The solution all along, it turns out, was twofold: it works because it is 1) divorced from a weapon meter, and 2) usable in conjunction with other weapons. It works best in short bursts, in situations where you need to pay close attention to precise positioning, or to squeeze in more shots of whatever weapon you’re using. It’s useful, it feels good to use, and it’s something which, six sequels from now, will make Mega Man 11 unique.

Everything up to and including the final boss is susceptible to the Speed Gear, but that’s not the praise it sounds like. A functionally-infinite time-slowing button has its cost, and the cost is the game designers saying, “Since we have this new Time Button, we can design some enemy attacks to be obnoxiously fast and impossible to dodge!” You’ll know which attacks these are, too, because the boss will flash blue just before they use them. This is consistent; a blue flash means “Speed Gear activated” for both Mega Man and his enemies (and a red one means “Power Gear activated”). My problem here is that the solution is always the same; use Speed Gear. You don’t get the fun of learning to interact with an interesting dodge pattern, because the attacks are too fast to dodge with human reflexes, and Speed Gear makes them too slow to be interesting.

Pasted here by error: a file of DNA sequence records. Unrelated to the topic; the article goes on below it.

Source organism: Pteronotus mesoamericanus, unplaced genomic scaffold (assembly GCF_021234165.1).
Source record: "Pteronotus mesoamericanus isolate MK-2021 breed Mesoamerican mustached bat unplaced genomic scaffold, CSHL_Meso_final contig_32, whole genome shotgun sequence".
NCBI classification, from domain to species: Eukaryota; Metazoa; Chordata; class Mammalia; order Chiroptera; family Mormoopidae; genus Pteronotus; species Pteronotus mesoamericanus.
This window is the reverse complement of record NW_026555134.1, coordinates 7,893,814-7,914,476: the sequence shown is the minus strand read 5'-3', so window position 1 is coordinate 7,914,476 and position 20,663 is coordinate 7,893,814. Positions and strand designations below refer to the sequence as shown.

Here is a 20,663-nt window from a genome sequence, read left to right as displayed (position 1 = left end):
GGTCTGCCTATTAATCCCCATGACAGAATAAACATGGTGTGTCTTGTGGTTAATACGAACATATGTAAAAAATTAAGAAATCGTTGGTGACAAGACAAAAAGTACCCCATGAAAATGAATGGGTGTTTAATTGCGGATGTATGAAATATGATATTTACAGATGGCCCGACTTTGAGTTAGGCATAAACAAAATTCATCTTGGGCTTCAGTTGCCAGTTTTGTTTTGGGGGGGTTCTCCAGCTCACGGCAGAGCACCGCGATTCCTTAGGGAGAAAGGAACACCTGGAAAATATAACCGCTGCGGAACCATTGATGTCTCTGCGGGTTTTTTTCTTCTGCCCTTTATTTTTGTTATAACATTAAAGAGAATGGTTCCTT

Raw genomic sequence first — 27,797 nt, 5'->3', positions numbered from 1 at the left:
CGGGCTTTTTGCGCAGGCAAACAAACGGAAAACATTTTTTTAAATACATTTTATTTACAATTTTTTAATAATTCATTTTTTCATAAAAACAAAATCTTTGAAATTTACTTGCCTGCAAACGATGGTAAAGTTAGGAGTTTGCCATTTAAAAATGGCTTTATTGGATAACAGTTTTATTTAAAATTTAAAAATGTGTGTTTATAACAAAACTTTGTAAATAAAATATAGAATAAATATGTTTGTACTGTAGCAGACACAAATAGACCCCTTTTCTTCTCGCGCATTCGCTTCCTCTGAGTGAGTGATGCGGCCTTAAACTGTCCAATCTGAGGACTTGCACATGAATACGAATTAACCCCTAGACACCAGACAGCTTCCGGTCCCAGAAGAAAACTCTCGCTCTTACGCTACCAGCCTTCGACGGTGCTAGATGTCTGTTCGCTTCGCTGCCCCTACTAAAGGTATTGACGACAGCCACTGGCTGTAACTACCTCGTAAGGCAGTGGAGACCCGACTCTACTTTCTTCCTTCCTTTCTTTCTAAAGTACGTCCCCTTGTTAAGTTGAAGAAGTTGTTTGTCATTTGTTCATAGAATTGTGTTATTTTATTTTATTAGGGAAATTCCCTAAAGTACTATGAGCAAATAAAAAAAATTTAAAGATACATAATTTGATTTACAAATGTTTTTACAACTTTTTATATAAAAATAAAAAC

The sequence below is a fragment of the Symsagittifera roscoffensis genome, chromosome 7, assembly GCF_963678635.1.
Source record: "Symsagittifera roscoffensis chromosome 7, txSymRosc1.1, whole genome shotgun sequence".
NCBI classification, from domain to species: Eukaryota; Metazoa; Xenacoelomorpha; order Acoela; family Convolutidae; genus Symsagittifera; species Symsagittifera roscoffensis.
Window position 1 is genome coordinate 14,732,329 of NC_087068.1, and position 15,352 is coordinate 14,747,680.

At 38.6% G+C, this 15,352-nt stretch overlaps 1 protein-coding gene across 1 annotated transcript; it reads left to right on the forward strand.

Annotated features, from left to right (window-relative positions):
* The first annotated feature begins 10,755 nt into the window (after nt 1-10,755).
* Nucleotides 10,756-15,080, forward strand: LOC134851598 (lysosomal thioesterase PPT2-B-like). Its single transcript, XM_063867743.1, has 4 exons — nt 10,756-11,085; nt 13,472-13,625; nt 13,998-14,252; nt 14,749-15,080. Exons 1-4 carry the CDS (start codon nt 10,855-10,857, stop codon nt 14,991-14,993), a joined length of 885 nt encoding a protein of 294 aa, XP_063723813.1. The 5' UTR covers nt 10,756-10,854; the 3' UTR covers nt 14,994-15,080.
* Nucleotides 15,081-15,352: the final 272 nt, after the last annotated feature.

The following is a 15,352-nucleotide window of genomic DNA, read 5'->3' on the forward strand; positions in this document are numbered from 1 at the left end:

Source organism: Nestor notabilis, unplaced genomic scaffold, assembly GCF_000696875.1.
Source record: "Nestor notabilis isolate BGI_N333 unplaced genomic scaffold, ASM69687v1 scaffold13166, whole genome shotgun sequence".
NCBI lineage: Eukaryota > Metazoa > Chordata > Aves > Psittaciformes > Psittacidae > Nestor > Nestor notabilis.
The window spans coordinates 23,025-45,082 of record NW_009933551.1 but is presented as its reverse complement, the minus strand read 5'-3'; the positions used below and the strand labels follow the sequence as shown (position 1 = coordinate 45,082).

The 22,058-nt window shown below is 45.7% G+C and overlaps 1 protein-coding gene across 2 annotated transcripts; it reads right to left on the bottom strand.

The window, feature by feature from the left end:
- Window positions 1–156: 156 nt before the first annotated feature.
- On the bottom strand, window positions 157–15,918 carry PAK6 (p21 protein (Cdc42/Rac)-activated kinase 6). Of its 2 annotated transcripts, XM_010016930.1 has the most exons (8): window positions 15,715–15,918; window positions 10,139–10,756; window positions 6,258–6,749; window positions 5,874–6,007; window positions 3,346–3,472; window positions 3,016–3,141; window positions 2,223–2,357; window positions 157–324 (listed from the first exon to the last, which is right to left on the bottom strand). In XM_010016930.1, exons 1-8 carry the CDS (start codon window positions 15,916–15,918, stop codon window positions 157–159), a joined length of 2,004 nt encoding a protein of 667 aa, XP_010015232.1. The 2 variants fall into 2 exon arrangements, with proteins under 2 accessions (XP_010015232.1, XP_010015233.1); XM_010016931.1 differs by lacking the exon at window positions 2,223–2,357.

So the Double Gear system mostly works, with only a few niggles. The important thing is, as a sequel, MM11 is moving the series forward without getting bogged down in 30 years of failed ideas. That’s mostly what I want from a series that only offers slight iterations on a core formula: I want new toys to play with, but I don’t want these toys to make the series unrecognizable.